Here’s a post about some of those mysterious tech skills that can confound non-tekkie verbal people like us writers. Check it out—whether you need to communicate with editors or with beta readers or if you just want to format your own book for Amazon or Smashwords. I can attest that you DO need Styles, and I’ve found GIMP, a free program recommended by this post, to work wonderfully as a graphics editor. You’ll need this information to format your hard-copy editions as well. Let me know what you think!
Filed under Amazon Kindle Direct Publishing, ebooks, indie publishing, novels, Print on Demand, Publishing, self editing, Self-publishing, Smashwords, Tech tips, Working with editors, Writing
A comprehensive list for producing your own book for ingram, CreateSpace, KDP, and others! Lots of links and resources. Thanks, Chris!
Chris The Story Reading Ape's Blog
An extract by Carla King, on BookWorks Site:
Are you ready to upload your book for sale to the online retailers?
Got all your front and back matter, images, fonts, and ISBNs?
Use this checklist to make sure you’ve done everything you can to create a quality book that competes with books produced in the traditional publishing houses.
But first, here’s a quick overview of the entire book production process.
It begins with an unedited manuscript and ends with a check of the final proof before distribution.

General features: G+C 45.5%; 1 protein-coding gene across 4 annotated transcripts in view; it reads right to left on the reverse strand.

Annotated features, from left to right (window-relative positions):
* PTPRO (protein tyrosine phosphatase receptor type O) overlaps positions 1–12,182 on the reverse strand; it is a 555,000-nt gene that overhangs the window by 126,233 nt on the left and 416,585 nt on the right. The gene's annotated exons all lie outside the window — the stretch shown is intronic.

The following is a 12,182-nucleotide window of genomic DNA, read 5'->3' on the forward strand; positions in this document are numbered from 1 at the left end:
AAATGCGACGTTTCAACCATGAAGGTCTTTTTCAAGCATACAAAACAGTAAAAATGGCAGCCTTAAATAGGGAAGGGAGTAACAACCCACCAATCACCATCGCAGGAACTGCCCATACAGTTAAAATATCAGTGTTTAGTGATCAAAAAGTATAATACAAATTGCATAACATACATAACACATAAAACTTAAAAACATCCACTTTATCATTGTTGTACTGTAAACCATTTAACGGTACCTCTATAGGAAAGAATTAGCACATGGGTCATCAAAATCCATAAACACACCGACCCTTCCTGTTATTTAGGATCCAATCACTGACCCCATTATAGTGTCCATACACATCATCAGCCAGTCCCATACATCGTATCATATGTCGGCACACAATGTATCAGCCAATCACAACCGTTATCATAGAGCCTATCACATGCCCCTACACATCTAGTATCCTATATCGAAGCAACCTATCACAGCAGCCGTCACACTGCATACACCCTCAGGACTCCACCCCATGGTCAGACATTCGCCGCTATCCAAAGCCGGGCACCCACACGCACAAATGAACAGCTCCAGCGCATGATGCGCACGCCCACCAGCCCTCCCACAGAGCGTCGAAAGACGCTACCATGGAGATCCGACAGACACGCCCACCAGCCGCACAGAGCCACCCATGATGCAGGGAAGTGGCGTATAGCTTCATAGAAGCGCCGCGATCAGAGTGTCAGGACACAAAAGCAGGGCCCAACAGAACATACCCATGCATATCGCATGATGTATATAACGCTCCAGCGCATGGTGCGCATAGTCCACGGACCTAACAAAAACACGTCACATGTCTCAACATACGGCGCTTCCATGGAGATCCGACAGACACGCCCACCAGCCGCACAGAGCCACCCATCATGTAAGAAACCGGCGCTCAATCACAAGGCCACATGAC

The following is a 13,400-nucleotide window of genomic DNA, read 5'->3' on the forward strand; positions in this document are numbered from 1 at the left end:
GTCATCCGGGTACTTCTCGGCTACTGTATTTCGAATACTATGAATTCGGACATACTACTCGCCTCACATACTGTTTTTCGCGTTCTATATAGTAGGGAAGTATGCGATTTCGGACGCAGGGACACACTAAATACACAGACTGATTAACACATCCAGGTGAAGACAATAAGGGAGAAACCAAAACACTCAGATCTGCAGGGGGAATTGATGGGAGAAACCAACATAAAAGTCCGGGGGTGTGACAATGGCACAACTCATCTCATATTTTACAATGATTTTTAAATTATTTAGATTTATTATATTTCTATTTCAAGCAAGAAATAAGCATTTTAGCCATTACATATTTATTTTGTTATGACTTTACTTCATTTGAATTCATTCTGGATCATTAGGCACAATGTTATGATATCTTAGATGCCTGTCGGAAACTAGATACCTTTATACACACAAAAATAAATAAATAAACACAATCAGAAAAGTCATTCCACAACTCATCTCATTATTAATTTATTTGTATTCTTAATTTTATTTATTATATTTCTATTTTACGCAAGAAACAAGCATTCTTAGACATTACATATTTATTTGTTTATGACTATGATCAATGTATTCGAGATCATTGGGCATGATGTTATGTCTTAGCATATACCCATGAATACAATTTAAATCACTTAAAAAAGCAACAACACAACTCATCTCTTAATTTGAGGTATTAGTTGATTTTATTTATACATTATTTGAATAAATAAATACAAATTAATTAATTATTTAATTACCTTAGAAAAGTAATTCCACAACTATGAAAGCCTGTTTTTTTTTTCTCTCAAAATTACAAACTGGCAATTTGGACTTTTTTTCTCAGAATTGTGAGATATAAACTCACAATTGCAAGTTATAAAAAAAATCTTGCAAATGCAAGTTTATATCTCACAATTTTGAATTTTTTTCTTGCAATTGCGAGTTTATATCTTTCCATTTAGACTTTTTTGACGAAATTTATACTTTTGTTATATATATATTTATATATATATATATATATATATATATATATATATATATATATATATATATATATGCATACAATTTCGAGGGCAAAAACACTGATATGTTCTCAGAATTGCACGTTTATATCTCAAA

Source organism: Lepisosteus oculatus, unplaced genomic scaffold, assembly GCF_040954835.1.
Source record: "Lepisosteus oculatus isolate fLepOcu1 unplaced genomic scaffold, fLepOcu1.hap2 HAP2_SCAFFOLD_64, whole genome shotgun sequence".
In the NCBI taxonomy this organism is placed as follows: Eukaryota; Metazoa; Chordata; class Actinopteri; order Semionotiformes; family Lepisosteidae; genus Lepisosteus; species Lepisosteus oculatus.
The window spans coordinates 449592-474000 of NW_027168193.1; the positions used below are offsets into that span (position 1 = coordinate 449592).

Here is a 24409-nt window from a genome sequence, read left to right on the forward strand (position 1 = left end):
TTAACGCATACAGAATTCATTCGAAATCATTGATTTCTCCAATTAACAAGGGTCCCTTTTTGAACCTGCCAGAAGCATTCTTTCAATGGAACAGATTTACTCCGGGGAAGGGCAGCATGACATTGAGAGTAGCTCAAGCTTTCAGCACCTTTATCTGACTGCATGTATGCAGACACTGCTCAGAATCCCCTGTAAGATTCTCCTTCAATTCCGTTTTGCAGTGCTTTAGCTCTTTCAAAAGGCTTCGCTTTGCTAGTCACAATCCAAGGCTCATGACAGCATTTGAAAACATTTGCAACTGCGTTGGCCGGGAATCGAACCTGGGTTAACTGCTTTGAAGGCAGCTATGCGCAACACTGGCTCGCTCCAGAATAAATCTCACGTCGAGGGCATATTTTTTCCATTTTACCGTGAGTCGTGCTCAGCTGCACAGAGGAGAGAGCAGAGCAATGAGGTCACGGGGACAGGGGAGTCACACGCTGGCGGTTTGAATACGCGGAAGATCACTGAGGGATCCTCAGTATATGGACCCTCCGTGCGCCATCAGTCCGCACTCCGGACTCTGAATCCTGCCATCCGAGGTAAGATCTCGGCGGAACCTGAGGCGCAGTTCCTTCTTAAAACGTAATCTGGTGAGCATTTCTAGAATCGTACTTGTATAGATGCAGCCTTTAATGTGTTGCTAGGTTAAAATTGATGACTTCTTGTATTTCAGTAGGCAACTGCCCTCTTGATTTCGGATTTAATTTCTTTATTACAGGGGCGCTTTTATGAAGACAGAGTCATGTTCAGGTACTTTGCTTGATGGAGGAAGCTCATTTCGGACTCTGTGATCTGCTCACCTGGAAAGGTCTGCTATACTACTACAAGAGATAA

Continue learning at the following link:
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Filed under Amazon Kindle Direct Publishing, book design, business of writing, ebooks, indie publishing, novels, Print on Demand, Publishing, Self-publishing, Tech tips, Writing
Here’s some simple advice that may prove useful even if you’re not working on a children’s picture book! Jean Cogdell tries things out for us and shares!
Success at last! When I loaded it up to KDP, everything worked!
If you write children’s books or comic books, I’m sure you’ve heard of Kindle Kids’ Book Creator. This program is terrific. However, the program limits which electronic devices that can open and read the book.
I wanted my picture books to be available on e-readers and tablets. I found out after using KKBC for A Most Reluctant Princess; this wasn’t possible. Using KKBC limits which electronic devices available. Since publishing my first picture book, I’ve read tips, blogs, instructions, and watched videos searching a way to use MS-Word.
No one had the answers I needed. So, I began experimenting until I figured out a process that worked.
My new book, A Reluctant Little Prince, in e-book form, is written on MS-Word and can be read on a Kindle. Yay!
For the print version…
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Joel Friedlander is always a wonderful resource. Today’s “Mailbag” covers some important questions about copyright and ISBNs, as well as some questions about vendors and formatting decisions. Check it out!
Filed under Amazon Kindle Direct Publishing, business of writing, Copyright, ebooks, indie publishing, Money!, novels, Print on Demand, Publishing, Self-publishing, Writing